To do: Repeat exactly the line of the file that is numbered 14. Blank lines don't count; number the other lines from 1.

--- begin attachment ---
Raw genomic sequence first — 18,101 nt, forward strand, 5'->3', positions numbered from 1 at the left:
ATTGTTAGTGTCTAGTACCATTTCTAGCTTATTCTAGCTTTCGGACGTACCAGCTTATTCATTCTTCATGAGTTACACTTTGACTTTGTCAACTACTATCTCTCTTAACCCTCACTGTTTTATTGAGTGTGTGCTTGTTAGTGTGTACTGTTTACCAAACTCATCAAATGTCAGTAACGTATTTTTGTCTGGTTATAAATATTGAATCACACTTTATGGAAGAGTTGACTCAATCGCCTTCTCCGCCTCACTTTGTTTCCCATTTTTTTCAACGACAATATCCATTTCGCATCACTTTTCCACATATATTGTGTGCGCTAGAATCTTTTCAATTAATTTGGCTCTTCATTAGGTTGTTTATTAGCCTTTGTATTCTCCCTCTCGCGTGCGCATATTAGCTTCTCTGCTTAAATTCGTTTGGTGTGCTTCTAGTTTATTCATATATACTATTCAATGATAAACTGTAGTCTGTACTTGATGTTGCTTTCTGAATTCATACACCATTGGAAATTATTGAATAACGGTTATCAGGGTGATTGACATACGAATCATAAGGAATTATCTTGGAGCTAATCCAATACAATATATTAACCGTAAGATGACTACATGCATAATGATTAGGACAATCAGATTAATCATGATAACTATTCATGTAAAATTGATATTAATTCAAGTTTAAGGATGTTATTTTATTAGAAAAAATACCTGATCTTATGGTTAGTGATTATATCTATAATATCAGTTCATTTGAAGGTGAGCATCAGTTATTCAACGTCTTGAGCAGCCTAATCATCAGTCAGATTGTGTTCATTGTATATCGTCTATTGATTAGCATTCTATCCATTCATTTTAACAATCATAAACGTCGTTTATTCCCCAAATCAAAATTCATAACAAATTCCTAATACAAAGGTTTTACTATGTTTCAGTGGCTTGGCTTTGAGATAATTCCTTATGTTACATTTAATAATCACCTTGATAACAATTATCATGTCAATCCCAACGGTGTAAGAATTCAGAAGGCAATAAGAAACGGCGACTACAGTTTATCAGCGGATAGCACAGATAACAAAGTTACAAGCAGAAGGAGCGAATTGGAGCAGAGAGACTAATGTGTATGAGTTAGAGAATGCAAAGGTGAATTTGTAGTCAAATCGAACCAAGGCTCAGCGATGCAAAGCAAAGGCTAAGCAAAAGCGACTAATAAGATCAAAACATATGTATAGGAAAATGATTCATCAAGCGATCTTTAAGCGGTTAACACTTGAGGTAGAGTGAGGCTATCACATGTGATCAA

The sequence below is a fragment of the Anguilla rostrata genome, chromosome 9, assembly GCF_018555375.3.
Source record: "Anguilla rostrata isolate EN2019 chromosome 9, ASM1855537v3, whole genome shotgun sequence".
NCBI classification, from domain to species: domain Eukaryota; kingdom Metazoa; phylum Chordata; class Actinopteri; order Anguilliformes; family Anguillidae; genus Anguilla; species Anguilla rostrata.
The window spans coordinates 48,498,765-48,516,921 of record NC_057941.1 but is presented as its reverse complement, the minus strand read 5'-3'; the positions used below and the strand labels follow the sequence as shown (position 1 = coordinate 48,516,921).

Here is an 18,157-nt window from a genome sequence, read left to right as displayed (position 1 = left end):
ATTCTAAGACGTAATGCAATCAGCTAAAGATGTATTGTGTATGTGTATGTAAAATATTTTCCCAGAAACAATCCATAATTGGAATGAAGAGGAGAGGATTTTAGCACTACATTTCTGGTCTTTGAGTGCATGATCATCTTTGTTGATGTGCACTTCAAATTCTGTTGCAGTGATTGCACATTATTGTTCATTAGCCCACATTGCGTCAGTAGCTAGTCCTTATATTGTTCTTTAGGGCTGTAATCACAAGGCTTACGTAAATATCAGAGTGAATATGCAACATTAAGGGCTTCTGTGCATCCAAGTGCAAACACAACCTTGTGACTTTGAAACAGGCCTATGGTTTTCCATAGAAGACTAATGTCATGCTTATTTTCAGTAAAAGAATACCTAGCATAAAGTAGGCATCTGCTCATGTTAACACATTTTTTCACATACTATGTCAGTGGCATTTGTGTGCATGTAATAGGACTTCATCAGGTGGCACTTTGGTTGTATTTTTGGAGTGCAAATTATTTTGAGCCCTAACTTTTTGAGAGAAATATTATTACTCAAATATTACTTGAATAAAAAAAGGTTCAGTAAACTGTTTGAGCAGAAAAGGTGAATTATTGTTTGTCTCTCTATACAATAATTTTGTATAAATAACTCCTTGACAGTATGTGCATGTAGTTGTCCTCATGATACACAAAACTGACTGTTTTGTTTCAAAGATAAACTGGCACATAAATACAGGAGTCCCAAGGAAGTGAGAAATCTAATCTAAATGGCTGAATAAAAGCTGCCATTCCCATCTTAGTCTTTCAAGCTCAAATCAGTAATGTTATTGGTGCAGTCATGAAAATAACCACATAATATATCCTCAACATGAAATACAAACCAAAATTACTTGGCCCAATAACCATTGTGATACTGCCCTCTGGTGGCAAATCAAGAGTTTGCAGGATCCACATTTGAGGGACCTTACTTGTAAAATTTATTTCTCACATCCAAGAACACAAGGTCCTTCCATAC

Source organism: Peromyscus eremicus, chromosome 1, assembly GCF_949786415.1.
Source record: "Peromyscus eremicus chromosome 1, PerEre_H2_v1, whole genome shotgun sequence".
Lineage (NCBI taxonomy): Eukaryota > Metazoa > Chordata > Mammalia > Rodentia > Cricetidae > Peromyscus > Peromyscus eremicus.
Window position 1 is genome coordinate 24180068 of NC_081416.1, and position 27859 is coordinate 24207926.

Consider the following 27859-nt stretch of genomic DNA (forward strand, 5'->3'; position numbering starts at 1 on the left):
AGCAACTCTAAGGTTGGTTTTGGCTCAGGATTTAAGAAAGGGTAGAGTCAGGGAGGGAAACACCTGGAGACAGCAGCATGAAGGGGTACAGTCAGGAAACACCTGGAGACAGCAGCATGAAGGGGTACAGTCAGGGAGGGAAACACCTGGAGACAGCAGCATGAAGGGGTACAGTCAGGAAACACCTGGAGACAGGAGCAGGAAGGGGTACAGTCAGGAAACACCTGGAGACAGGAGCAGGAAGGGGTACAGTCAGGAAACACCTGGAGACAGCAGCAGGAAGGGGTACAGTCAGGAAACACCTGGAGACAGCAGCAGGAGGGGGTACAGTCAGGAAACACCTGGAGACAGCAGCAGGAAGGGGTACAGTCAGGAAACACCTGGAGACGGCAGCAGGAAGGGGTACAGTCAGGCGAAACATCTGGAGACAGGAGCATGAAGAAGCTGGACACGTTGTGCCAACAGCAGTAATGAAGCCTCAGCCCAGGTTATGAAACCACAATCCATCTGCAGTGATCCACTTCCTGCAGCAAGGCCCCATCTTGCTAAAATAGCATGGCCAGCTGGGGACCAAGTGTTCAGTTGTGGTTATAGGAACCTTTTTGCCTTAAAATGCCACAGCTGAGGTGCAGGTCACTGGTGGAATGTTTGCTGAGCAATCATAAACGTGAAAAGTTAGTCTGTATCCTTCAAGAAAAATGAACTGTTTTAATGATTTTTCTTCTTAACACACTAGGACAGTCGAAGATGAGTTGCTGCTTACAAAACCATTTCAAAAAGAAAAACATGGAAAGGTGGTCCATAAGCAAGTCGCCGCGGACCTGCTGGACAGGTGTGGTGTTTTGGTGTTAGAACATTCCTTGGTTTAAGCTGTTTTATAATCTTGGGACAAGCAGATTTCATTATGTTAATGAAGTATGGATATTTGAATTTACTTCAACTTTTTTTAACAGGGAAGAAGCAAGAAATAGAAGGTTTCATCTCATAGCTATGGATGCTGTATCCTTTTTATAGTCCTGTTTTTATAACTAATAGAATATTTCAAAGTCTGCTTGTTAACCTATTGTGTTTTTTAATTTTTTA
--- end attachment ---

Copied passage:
AGCAACTCTAAGGTTGGTTTTGGCTCAGGATTTAAGAAAGGGTAGAGTCAGGGAGGGAAACACCTGGAGACAGCAGCATGAAGGGGTACAGTCAGGAAACACCTGGAGACAGCAGCATGAAGGGGTACAGTCAGGGAGGGAAACACCTGGAGACAGCAGCATGAAGGGGTACAGTCAGGAAACACCTGGAGACAGGAGCAGGAAGGGGTACAGTCAGGAAACACCTGGAGACAGGAGCAGGAAGGGGTACAGTCAGGAAACACCTGGAGACAGCAGCAGGAAGGGGTACAGTCAGGAAACACCTGGAGACAGCAGCAGGAGGGGGTACAGTCAGGAAACACCTGGAGACAGCAGCAGGAAGGGGTACAGTCAGGAAACACCTGGAGACGGCAGCAGGAAGGGGTACAGTCAGGCGAAACATCTGGAGACAGGAGCATGAAGAAGCTGGACACGTTGTGCCAACAGCAGTAATGAAGCCTCAGCCCAGGTTATGAAACCACAATCCATCTGCAGTGATCCACTTCCTGCAGCAAGGCCCCATCTTGCTAAAATAGCATGGCCAGCTGGGGACCAAGTGTTCAGTTGTGGTTATAGGAACCTTTTTGCCTTAAAATGCCACAGCTGAGGTGCAGGTCACTGGTGGAATGTTTGCTGAGCAATCATAAACGTGAAAAGTTAGTCTGTATCCTTCAAGAAAAATGAACTGTTTTAATGATTTTTCTTCTTAACACACTAGGACAGTCGAAGATGAGTTGCTGCTTACAAAACCATTTCAAAAAGAAAAACATGGAAAGGTGGTCCATAAGCAAGTCGCCGCGGACCTGCTGGACAGGTGTGGTGTTTTGGTGTTAGAACATTCCTTGGTTTAAGCTGTTTTATAATCTTGGGACAAGCAGATTTCATTATGTTAATGAAGTATGGATATTTGAATTTACTTCAACTTTTTTTAACAGGGAAGAAGCAAGAAATAGAAGGTTTCATCTCATAGCTATGGATGCTGTATCCTTTTTATAGTCCTGTTTTTATAACTAATAGAATATTTCAAAGTCTGCTTGTTAACCTATTGTGTTTTTTAATTTTTTA